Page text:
There have been a lot of newspaper columns recently about Mitt Romney, now that he has clinched the nomination. Who is he, what is he all about? Although it is funny, I can't recall seeing anything about Romney's time as governor, only a piece or two about Bain's effect on that steel company, Romney's barber(ous)) attack on an assumed gay fellow student and Gail Collins continuous mention and occasional explanation of Shamus' car roof adventure. Somehow, the exposes of Romney's closet skeletons end up still being boring.
Maybe it was inevitable pundits attention would turn back to our previous once and future President, the orator who was supposed to help us all talk politely about race. But three years later, as he asks us for another term, we are left wondering what happened. The economy is not fixed, somehow the fixed healthcare system hasn't yet made much of a ripple, and racial issues seem alternatively swept under the rug and popping up inconveniently. Oh yes, and the President recently finally suggested gays should enjoy the same rights of marriage as straight America (which considering our divorce rate is not much of a blessing).
So today Jack Kelly has a column describing in typical detail how the President is losing support. As I thought about this column, I noticed Gail Collins had an interesting column on John Edwards' recent acquittal in court that was not any sort of absolution. And today Maureen Dowd writes her own detailed examination of Obama: "Dreaming of a Superhero", wondering what happen to our once and future President.
Kelly's column talks about George McGovern's 1972 defeat, he wants us to believe a similar defeat is coming. Kelly then goes through various groups, Jews, Catholics and veterans, and how they don't like Obama for a variety of reasons. Now, from what I can see, probably there are some special interest groups (possibly right leaning) that do have a grudge (legitimate, not? you decide), but I am not sure that translates to actual voters (how many voters will base their vote on our Iran policy?). Kelly also mentions the various Democrats who are running away from Obama's attacks on Bain because the party is dependent on Wall Street money (we might see voters turn on those Democrts who defend Wall Street as hypocrites). But the message the title of Kelly's column: "Defecting from Obama: The president is losing ground among 2008 supporters" (which of course Kelly doesn't actually deal with) does seem worth considering.
Barack Obama had an interesting voter coalition in 2008. I do think there was a hard core of racism in America that Obama had to get past. He did that in a few ways, benefiting from the economic collapse, winning some voters over with his oratory skills, bringing a lot of young voters into the electorate (well, even doubling the number of under 24 voters actually is still a pretty small number, but it is something) and John McCain's poor performance in the debates.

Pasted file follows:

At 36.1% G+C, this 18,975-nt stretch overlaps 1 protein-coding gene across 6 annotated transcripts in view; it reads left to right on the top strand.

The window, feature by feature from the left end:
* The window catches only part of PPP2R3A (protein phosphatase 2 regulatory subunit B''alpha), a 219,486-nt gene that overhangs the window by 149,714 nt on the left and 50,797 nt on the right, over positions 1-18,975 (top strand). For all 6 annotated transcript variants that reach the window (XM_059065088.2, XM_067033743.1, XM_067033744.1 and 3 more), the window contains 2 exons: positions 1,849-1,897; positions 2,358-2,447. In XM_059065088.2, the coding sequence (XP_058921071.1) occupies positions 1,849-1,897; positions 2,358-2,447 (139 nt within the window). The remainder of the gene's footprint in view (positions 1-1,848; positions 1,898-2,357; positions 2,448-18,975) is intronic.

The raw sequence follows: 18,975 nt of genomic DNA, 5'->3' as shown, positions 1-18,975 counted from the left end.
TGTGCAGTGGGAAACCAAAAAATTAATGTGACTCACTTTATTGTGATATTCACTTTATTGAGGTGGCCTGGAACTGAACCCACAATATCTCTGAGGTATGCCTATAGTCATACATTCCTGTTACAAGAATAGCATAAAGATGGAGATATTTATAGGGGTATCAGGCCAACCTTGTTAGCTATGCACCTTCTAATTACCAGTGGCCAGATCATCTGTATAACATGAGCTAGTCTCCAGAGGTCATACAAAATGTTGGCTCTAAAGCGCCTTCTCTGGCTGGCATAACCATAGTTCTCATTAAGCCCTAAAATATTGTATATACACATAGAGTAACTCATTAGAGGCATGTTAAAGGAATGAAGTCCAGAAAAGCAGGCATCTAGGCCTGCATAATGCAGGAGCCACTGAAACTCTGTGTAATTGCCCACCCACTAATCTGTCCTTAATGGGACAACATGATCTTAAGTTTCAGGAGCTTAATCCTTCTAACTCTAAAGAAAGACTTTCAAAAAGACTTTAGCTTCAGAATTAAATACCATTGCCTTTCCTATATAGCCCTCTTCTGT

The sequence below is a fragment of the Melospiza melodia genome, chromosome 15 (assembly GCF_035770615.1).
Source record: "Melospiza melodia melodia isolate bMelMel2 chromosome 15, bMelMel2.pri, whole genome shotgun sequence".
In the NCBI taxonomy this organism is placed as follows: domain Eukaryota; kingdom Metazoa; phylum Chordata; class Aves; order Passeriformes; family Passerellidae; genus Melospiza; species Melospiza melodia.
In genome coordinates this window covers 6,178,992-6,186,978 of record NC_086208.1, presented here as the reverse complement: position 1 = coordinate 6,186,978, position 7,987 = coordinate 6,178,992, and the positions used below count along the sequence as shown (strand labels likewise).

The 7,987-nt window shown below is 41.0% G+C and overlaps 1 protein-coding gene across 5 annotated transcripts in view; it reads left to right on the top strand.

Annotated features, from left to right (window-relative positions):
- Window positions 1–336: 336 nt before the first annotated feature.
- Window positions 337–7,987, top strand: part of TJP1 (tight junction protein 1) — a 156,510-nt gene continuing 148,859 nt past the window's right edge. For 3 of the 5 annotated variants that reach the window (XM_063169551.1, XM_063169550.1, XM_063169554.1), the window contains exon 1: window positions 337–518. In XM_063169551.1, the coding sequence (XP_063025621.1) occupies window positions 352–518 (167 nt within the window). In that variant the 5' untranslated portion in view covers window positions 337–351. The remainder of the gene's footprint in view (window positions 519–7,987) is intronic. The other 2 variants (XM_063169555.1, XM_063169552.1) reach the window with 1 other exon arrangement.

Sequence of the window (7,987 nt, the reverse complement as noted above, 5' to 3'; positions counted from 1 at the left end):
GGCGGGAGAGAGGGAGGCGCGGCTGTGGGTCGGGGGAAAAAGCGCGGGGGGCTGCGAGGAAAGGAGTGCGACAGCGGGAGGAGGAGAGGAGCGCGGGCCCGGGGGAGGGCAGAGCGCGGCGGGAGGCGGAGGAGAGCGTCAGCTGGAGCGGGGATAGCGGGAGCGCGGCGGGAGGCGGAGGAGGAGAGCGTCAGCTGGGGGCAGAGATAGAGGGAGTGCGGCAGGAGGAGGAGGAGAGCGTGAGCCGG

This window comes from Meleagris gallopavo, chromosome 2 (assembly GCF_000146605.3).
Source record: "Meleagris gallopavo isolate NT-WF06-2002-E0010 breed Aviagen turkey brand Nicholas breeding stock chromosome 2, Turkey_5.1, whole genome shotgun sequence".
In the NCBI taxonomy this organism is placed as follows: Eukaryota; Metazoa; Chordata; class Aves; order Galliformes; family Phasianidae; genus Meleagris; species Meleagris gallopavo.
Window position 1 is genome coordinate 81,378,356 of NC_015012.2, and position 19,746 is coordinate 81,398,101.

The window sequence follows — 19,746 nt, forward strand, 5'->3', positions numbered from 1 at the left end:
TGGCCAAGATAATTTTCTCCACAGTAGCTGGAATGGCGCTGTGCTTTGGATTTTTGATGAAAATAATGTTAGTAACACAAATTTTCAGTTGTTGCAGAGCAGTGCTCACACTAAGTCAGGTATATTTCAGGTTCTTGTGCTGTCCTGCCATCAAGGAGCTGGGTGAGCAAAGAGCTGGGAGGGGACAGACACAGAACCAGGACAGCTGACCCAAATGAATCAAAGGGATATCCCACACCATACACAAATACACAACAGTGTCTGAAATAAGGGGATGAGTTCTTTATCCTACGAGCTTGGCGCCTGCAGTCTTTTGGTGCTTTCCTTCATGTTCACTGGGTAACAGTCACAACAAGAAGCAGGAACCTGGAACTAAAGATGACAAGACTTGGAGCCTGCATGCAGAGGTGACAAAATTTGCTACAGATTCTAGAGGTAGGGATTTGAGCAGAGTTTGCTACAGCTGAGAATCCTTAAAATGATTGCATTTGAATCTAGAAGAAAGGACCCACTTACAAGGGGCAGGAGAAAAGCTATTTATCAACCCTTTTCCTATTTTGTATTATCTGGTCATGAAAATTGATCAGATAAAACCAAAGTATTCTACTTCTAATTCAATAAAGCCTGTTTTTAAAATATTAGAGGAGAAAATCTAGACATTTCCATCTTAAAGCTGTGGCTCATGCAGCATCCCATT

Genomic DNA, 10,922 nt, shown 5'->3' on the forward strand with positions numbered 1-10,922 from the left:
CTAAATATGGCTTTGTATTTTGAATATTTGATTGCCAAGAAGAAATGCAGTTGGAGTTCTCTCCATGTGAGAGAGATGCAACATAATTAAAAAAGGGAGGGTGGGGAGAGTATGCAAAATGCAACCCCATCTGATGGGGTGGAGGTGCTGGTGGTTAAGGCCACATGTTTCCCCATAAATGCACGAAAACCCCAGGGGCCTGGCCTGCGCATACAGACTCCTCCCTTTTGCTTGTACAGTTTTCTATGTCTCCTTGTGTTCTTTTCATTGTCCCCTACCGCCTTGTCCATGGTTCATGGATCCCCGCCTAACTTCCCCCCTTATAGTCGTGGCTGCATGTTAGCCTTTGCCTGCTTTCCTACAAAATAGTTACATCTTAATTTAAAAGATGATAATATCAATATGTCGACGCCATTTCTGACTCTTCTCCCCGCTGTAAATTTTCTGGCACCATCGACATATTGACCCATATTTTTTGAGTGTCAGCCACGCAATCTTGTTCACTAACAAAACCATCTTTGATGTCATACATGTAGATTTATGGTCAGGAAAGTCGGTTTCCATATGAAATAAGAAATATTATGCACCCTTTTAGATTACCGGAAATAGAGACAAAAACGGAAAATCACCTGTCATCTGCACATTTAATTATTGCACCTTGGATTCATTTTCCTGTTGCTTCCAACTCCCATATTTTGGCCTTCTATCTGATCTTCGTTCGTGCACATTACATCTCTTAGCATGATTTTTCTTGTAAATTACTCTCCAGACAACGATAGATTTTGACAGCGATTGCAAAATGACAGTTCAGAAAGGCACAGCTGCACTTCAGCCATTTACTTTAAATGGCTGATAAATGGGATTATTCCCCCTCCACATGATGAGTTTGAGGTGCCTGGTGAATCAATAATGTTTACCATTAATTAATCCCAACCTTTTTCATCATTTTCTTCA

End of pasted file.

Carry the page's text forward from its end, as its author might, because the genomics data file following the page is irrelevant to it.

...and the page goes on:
Now it is June now, and while it would be nice for Obama if he had a commanding lead now, there is still a long road to the election. However, it is hard to see how Obama can win young people, possibly even the ones who voted for him in 2008. As I suggested above, things have no gotten better faster enough, and while (I think) there are lots of reasons for that, eventually people do blame the President (even as they would (perhaps naively) give him credit when things are good).
Maureen Dowd actually does look at Obama in detail in her fairly fascinating column. Obama showing signs when he is a community organizer of being unwilling to take risks, until he is forced to? Obama in New York, feeling he is too white, and could never find a black woman he would be comfortable with? Obama dreaming of being a super hero? This is interesting stuff. I am not sure whether it would make an average voter more or less likely to vote to keep Obama in the White House, although it makes me want to have dinner with Obama and try to have a frank discussion.
Gail Collins Saturday column did not mention Obama at all, although I have to say he is an unspoken shadow in the column. Collins simply rakes Edwards over the coals and good for her. Conservatives like Kelly like to say that Democrats never police their own, but Collins' column is a dissection in detail of John Edwards, his shallowness on policy compared to John Kerry and Bill Clinton. Make no mistake, John Edwards health care reform proposal dragged Hilary Clinton and Barack Obama toward the left during the campaign (didn't last into his Presidency for Obama), but Collins catches Edwards not knowing about a peripheral policy. Collins doesn't want to see Edwards doing anything public going forward, and I am heartened to say every Democrat I have heard comment on it echoes that message.
Does Dowd's column amount to a similar negative dissection of Obama? I don't think so. It is the sort of thing that would have been good to have had in 2008, but honestly I think it makes him seem a lot more like the rest of us. I think polls say that voters/Americans still like Obama more than they dislike him. Now, the sluggish progress of Obama's may keep voters at home, but I have to wonder, when voters look at the other choice, what will they think? Conservatives like to point out taxpayers get a lot of benefits from the Feds (what is it, half getting a net plus from the government?); will those taxpayers realize Romney wants to take a lot of those benefits away form them?